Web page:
[cryptography] Question About Best Practices for Personal File Encryption

ianG iang at iang.org
Sun Aug 17 15:44:46 EDT 2014

On 17/08/2014 19:39 pm, Ryan Carboni wrote:
> Or in the case of OpenSSL, no one notices the backdoor as it is
> indistinguishable from an obscure programming error.

The difference between a corporate backdoor and an open source backdoor
is likely that when it is finally discovered, the corporate
embarrassment is still easy enough to suppress:  NDAs are a weapon.

Sunlight is your friend.  The many eyeballs thing doesn't really find
any more bugs, it seems, but it certainly guarantees a scandal.  The
agencies don't go where the sunlight is brightest.

> On Sun, Aug 17, 2014 at 5:01 AM, ianG <iang at iang.org
> <mailto:iang at iang.org>> wrote:
>     On 17/08/2014 05:09 am, Jeffrey Goldberg wrote:
>     > On 2014-08-16, at 4:51 PM, David I. Emery <die at dieconsulting.com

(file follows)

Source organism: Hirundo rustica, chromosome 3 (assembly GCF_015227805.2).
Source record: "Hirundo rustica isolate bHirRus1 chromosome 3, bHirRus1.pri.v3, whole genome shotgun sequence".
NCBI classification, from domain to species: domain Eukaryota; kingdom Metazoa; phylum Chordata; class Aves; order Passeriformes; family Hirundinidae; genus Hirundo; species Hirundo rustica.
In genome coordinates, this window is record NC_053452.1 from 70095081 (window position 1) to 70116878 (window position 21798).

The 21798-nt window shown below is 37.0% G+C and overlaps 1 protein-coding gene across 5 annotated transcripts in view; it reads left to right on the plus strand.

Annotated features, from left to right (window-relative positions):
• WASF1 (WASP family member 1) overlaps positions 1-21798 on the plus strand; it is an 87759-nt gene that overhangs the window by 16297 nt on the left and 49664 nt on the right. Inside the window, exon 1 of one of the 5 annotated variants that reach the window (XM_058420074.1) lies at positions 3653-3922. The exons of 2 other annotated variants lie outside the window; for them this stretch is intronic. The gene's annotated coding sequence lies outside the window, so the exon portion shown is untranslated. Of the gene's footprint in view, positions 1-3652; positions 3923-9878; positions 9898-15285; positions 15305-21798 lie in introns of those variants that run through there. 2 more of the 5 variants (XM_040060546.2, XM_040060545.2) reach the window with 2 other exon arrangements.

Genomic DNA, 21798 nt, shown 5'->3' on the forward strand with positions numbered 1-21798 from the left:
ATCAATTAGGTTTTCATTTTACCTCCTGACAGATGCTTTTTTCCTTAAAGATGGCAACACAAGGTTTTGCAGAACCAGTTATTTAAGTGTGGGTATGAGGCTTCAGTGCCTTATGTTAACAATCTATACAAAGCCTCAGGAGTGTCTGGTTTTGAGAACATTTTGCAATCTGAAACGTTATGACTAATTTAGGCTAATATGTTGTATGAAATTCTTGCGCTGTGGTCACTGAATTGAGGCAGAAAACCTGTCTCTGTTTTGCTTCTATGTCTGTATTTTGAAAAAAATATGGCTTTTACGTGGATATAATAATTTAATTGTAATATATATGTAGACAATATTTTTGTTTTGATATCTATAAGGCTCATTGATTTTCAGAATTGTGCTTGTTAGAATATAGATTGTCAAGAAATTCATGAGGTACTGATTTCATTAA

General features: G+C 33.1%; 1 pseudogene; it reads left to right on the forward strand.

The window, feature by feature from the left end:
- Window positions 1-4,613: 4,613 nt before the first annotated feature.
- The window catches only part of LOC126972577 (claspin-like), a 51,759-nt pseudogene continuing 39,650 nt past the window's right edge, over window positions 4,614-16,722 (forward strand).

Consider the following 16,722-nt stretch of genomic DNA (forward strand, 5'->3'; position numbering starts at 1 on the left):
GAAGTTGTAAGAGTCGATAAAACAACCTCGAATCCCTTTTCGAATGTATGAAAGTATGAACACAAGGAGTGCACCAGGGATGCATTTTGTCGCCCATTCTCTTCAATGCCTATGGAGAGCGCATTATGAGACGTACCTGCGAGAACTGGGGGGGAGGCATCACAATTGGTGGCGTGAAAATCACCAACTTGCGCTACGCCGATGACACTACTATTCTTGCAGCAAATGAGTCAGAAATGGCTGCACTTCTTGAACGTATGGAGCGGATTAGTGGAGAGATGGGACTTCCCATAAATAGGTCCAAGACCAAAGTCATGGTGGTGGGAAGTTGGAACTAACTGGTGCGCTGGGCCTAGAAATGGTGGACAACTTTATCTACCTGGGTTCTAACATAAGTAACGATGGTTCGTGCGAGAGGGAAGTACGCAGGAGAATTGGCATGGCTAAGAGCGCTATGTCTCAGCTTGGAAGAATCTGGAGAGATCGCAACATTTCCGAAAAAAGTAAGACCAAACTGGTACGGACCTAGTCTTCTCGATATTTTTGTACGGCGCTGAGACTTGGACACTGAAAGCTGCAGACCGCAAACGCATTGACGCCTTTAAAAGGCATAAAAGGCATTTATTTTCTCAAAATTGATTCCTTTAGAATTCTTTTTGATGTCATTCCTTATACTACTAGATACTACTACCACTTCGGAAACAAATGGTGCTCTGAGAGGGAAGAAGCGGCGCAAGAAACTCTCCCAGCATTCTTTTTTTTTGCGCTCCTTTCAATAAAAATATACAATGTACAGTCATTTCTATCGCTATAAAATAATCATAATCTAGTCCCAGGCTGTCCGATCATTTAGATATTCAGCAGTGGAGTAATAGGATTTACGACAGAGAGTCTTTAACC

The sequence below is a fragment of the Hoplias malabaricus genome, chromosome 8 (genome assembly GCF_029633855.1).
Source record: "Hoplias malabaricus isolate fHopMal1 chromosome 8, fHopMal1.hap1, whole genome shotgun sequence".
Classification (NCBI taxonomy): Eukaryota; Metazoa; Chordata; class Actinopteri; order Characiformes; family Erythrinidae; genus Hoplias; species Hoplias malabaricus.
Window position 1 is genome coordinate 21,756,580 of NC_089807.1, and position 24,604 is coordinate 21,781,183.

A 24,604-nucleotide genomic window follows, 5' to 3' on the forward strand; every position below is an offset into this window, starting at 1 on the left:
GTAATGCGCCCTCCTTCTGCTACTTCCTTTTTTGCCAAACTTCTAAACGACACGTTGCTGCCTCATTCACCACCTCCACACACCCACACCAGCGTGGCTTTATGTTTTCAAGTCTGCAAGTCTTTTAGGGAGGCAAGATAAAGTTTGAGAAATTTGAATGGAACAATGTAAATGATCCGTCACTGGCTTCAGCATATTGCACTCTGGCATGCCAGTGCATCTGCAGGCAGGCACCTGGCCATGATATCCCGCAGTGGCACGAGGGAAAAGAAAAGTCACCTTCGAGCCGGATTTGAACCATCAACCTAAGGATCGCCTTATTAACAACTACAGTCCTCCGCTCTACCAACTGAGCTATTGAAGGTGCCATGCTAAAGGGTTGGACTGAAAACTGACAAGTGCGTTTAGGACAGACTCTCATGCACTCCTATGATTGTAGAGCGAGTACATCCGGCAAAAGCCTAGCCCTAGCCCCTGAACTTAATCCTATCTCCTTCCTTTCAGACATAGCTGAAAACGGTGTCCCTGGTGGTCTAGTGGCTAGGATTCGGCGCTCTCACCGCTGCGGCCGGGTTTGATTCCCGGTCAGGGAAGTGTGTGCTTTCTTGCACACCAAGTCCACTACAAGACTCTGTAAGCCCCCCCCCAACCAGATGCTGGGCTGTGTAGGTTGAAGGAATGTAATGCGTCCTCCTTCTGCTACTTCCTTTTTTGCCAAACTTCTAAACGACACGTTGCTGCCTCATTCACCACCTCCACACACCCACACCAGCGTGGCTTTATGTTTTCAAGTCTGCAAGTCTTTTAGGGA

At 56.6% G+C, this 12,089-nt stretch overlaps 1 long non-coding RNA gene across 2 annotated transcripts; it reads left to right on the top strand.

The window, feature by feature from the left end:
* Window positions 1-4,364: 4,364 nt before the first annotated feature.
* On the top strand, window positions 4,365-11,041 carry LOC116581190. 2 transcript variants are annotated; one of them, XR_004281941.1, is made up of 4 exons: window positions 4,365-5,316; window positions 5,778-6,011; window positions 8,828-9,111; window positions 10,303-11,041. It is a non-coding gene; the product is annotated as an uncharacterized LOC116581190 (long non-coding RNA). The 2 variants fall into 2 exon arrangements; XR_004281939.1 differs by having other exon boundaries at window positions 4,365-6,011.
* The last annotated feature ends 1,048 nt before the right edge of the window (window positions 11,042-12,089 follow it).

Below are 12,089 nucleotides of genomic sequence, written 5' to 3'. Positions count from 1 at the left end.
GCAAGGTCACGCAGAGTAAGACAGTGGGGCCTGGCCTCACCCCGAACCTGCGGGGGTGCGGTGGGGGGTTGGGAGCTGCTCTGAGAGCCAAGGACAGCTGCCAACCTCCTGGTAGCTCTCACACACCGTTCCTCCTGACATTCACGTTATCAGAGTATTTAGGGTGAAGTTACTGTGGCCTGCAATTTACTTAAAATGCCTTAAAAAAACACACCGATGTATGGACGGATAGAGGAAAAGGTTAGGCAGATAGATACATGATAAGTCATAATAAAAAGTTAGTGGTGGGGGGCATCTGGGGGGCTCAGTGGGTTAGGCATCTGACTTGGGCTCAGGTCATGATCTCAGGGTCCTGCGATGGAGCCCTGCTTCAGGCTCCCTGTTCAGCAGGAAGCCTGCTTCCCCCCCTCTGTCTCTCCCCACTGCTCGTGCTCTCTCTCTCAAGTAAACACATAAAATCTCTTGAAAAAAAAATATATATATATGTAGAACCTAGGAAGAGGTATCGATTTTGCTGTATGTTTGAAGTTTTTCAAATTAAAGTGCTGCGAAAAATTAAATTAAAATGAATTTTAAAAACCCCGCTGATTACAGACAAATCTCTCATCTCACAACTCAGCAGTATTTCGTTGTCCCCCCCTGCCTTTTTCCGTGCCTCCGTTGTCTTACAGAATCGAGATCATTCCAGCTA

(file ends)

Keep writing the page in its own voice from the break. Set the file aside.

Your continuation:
>     <mailto:die at dieconsulting.com>> wrote:
>     > I do think, however, that if there are such backdoors, it would have
>     > to be known to only a very small number of people. Too many of the
>     people
>     > who work on Apple security would blow the whistle. So it would have to
>     > be introduced in such a way that most of the people who actually
>     develop
>     > these tools are unaware of the backdoors. It’s certainly possible, but
>     > it does shift balance of plausibility.
>     Right.  As I understand it, the standard way that this is done is to
>     create a special features group in another closely-allied country.  That
>     group secures permission from HQ to do some rework for their "special
>     national needs."
>     That group then inserts in the backdoor, then ships the entire patch off
>     to HQ.  Unless the center is reviewing for obfuscated tricks from a
>     trusted partner, the backdoor slides in, and nobody knows it is there.

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